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Samsung Galaxy Note 4 vs Galaxy Note 5: is there room for improvement?





Samsung’s Galaxy Note 4 is legendary, that much is true. But it’s legendary not because Samsung did something it is good at, but rather because it introduced something that it was just starting to experiment with since the Samsung Galaxy Alpha: metal and an edge display on the Galaxy Note Edge. Many were impressed by what the Galaxy Note 4 could do and still can do, including the most beautiful smartphone display, a great fingerprint sensor, superb design, awesome camera and a revamped, functional, feature-filled stylus, complete with actually good TouchWiz features. The Galaxy Note 4 is a success, an even better success than any other Samsung flagship, right up until the Galaxy S6 and S6 Edge were launched a few weeks ago.

The Galaxy Note 4 is a great phablet, and although a bit too large for many, an incredibly versatile, powerful and durable smartphone. One of the main benefits of the Galaxy Note 4 is a very good battery life, which isn’t impressive when you first hear about it: 2 days, but it is if you consider the following. The Galaxy Note 4 display is a humongous, 5.7 inch QHD Super AMOLED panel, which requires a lot of mAh juice to function. Moreover, the extra features that cater to the Samsung S Pen embedded in TouchWiz can be a bit of a strain on the battery. But Samsung pulled this one off, and some can’t even imagine getting to a higher point than with the Galaxy Note 4.

Regardless of how much improvement can be fitted, the Galaxy Note 5 is coming and is all but confirmed at this moment. Samsung is prepping the new phablet for an Autumn launch, and our sources say that the Galaxy Note 5 release date is confirmed for September 15 internally. Take that release date with a grain of salt, although we do feel like the date is accurate enough reporting to previous release dates for Samsung Note devices. The Galaxy Note 5 will be demoed at IFA most likely, and there will be, once again, two of them. Our sources tell us that the Galaxy Note 5 will keep the dual-variant tradition alive, and will be launched in a simple display format and a dual-edge format like the Galaxy S6 Edge.

Although the Galaxy Note 4 and Galaxy Note Edge were launched in unison, the Note Edge is a limited edition, expensive device and it was more of an attempt from Samsung to test the waters and see if people like the innovative new screen design. It turned out that people were ecstatic about it, which lead to Samsung launching two new flagships in 2015: the Galaxy S6 and the Galaxy S6 Edge, with two edge displays. With that in mind, our sources tell us that there is no doubt that the Galaxy Note 5 will be met with the same kind of dual-launch: the Galaxy Note 5 and Note 5 Edge.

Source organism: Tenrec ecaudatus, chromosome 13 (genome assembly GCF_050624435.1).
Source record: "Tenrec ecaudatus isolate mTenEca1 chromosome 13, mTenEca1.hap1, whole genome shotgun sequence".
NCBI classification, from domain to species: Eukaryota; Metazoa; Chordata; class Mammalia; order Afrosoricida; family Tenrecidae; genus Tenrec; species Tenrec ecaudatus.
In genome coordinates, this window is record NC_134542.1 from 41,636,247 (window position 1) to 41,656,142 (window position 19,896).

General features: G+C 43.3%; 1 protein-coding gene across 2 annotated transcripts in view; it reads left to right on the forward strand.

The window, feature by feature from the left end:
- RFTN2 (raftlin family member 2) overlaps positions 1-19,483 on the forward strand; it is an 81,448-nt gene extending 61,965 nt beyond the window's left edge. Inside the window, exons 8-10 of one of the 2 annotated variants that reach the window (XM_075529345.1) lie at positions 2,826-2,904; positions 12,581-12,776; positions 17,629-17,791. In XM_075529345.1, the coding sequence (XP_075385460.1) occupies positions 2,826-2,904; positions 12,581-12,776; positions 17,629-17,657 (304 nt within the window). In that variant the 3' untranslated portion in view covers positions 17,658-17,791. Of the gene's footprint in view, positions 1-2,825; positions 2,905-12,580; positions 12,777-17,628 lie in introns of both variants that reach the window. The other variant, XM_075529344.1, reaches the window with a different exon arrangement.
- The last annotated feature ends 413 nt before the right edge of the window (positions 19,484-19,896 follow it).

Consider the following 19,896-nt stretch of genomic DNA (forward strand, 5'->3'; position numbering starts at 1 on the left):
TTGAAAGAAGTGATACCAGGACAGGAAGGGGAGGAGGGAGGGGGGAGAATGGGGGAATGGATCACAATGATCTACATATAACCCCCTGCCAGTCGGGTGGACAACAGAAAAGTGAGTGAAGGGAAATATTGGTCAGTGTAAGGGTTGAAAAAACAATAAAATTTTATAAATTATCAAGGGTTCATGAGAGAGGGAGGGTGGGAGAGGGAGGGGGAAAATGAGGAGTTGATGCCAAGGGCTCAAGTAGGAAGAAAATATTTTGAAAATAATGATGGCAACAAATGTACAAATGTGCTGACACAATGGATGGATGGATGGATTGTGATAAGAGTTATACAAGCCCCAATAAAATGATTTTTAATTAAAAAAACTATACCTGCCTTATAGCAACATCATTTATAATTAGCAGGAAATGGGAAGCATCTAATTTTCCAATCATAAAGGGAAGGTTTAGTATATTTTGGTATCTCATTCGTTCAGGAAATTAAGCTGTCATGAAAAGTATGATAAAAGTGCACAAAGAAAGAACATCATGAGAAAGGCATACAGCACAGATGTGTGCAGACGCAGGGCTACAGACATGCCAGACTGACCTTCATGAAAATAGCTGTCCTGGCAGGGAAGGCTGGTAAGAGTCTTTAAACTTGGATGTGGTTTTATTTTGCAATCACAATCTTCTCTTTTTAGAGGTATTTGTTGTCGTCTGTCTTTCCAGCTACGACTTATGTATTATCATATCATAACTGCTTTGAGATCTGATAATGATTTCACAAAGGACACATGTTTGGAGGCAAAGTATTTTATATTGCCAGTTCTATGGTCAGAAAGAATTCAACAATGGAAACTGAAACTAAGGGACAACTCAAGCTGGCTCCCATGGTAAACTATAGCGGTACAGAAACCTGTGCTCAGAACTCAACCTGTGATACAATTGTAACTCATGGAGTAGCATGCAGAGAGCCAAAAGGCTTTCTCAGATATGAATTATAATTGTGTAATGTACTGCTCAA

Galaxy Note 5 Edge concept betters Galaxy Note 4 design

With the Galaxy Note 4, Samsung introduced the new metal frame that it designed for the phablet, in the positive spirit of the now discontinued Samsung Galaxy Alpha. The Galaxy Note 5 will bring design to another level, according to insiders that are close to the manufacturing process. They tell us that the Galaxy Note 5 will be very similar in build to the iPhone 6 Plus and Galaxy S6, which means that the new phablet will sport a full metal unibody or alternative, a metal body and a glass panel on the rear. Since we’re thinking of a device that will most likely reach 6 inches in display measurements, the glass panel option seems like an ill-fitted idea, which is why we believe a full metal unibody Galaxy Note 5 is a much more probable release this year.

The Galaxy Note 4 comes with a massive 5.7 inch QHD display, which has since become much of the norm, especially when thinking about display resolution. The Super AMOLED panel comes in with a resolution of 2560*1440, which adds up to about 515 ppi pixel density. Rumor has it that Samsung is working on their own 4K smartphone displays and certain representatives of the company have come forth saying that their own 4K smartphone panels are ready to be implemented this year. That is why, we are definitely looking forward to a 4K display on the Note 5 that will make the Galaxy Note 4 Super AMOLED panel pale in comparison. 4K resolution displays have already been demonstrated by Sharp, and people seem happy to see this kind of evolution in display technology. Since Samsung most likely wants to give people what they want, when they want it, a 4K Galaxy Note 5 is almost certainly getting launched this year.

When thinking of size, it’s a tricky matter to properly predict. People seem to be liking large displays like the 5.7 inch one on the Galaxy Note 4, 5.5 inch one on the Apple iPhone 6 Plus and 6 inch one on the Motorola Nexus 6. But there have been enough complaints about the 6 inch Nexus 6 to make us wonder whether 6 inches are too much for a smartphone and that same thing might be going around in Samsung designers’ and developers’ heads. Our best bet about the Galaxy Note 5 display size would be that it stays the same 5.7 inches as the Note 4. Many Note 4 users are very happy with the footprint and screen to body ratio, so Samsung should not find it necessary to make changes to that. To the design and bezels on the side, yes, but not the size. Samsung should definitely try to improve the design and make the Galaxy Note 5 easy to use one-handed, because that was a problem with the Galaxy Note 4. Unless a stylus is your best friend.